Lviv Oblast, a province of Ukraine that shares a border with Poland, has become a safe haven for hundreds of thousands of Ukrainians trying to steer clear of the war. But without significant aid from abroad, a grim winter awaits the region.
We arrived at the Victory Christian Church in Lviv, Ukraine’s westernmost major city, on a rainy September afternoon, just when the Sunday service was coming to a close. After the music stopped, people started slowly working their way toward the back of the hall, where volunteers were distributing bags with food and hygiene products for internally displaced people. “We give away 50-60 packages per week,” said Pastor Dmytro Drobyna as he directs us to the curtained-off gallery of the main hall where the bunk beds for displaced people are located. In mid-September, there were around 25 of them staying at Victory Church, most of them in their late teens.
Our translator, Yaroslava, was one of them. Having fled Kyiv at the start of the conflict, she is not planning to go back, even though her family still lives in the capital city. Like Yaroslava, the majority of the young displaced persons we talked to at the church are already settling in, finding jobs, and looking for permanent accommodations. The latter is not easy right now in Lviv because more than 250,000 displaced people have arrived and registered in the region since the start of the conflict. This number, from the Lviv Regional Military Administration, is much higher than the numbers published by the International Organization for Migration. Many of them chose to stay in the city of Lviv, resulting in a significant increase in rent prices, 9.2% from July to August.
“We are in a difficult situation," said Pastor Dmytro. "Right now, the only aid we receive is intermittent private donations from abroad.” The lack of substantial foreign aid, either from governments or from international nongovernmental organizations, is echoed in every church we visited in Lviv that is sheltering displaced people. During the summer, the pressure on church organizations in the city gradually eased as the number of fleeing Ukrainians started to decline in the Western parts of Ukraine in May 2022. After the Russians retreated from the Kyiv region, people fleeing the capital and the surrounding area were at last able to return home. At the time of our visit in September, a large share of those staying in church-run shelters were the most vulnerable ones: teenagers who left their families behind, the elderly, and the disabled. However, that might change soon.
Church-run shelters are scrambling to prepare for winter. The fear that Russian missiles could rain down on Ukrainian power and heat-generating infrastructure once the weather gets colder became a grim reality on Oct. 10. Even Lviv was not spared the missile attack: 30% of the city was left temporarily without electricity; additionally, the water supply was interrupted in two districts affecting thousands of people. Extensive, irreparable damage to civilian infrastructure in other regions of Ukraine might force people to flee to the relative safety of Lviv Oblast. The number of registered internally displaced people already showed a small uptick nationally at the end of September, before Russia renewed its attacks on civilian infrastructure. According to WHO Regional Director for Europe Hans Henri P. Kluge, wintertime challenges might force around 2-3 million Ukrainians to flee their homes.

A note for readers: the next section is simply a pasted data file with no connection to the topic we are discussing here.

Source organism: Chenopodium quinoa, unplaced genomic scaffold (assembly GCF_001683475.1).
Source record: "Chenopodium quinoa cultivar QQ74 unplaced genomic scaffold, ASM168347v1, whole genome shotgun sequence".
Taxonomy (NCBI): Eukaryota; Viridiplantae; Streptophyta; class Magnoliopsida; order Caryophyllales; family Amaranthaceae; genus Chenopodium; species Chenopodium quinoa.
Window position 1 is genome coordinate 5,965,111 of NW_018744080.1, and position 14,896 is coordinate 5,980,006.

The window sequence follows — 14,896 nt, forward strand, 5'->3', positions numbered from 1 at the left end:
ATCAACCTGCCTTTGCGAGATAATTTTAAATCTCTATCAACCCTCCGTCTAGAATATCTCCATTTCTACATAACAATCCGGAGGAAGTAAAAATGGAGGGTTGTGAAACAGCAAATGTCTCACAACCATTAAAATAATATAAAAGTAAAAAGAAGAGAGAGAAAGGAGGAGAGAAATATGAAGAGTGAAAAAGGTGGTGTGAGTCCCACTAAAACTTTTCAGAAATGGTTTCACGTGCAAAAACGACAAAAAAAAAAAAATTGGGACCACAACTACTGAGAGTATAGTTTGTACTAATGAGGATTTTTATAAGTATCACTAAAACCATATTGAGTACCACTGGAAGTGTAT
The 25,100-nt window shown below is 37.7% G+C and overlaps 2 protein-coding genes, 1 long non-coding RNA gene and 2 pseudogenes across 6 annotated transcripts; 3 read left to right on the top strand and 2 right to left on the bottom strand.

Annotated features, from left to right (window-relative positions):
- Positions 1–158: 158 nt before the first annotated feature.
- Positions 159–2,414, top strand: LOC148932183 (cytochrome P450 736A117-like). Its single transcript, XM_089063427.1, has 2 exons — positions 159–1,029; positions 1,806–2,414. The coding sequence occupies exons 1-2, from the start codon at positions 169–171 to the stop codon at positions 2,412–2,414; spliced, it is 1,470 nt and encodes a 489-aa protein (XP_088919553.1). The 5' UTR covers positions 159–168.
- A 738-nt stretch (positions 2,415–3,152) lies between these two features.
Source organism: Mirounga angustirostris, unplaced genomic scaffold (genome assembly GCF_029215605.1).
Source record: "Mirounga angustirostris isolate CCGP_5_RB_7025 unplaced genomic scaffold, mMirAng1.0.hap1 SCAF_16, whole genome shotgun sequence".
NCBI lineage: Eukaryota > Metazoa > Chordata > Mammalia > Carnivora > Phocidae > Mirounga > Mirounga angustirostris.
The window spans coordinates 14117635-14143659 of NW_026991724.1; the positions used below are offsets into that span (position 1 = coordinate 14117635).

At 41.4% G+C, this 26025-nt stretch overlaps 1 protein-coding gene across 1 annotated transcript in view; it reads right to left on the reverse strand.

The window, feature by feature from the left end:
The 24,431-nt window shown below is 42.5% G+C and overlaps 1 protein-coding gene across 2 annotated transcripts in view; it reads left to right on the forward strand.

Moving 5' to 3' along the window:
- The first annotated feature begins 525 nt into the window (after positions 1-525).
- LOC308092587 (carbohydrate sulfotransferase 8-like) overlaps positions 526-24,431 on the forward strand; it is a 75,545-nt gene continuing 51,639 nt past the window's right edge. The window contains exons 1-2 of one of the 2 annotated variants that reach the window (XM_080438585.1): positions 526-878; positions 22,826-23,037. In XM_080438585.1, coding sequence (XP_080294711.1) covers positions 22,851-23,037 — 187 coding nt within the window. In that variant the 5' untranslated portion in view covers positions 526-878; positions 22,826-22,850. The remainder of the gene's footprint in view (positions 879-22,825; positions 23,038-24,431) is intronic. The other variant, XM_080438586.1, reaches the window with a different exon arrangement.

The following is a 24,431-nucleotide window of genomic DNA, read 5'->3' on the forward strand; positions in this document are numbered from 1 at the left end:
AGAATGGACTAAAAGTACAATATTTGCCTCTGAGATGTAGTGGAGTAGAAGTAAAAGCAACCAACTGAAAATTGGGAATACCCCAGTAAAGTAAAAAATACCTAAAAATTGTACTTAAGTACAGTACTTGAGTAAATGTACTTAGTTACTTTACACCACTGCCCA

Instead of used clothes, shoes, and worn coats, it is 9-10 kW gasoline generators that every church shelter we visited in Lviv is trying to obtain before winter. The aim is to set up mobile "hot spots" powered by off-the-grid generators in case the central electricity and heating grid fails. By preparing for the worst-case scenario, church organizations are shadowing the efforts of local municipalities, the latter in turn acting on directives from the central government. However, most churches hosting displaced people have already spread their resources dangerously thin. A probable second wave of refugees, coupled with the potential failure of the city’s power grid, looms large above Lviv.
Right next to the evangelical Golgotha Church, which is hosting 60 people in its seminary, there is a winter-proof mobile camp serving as a temporary home for around 300 people. There are three camps like this in Lviv, all of them donated by the Polish government, hosting more than 1,100 in total. They were built in direct partnership with the city government of Lviv, and the utility bills are paid by the city municipality.
This is a perfect example of direct humanitarian government aid — one that should be followed.
The United States, as well as European capitals, needs to pay more attention to the situation of people displaced internally within Ukraine and seek direct partnerships with local municipalities and NGOs. If the resilience of western Ukraine is not supported by a massive influx of international aid, the city of Lviv and the whole region may suffer a humanitarian disaster.
Read in the Washington Examiner.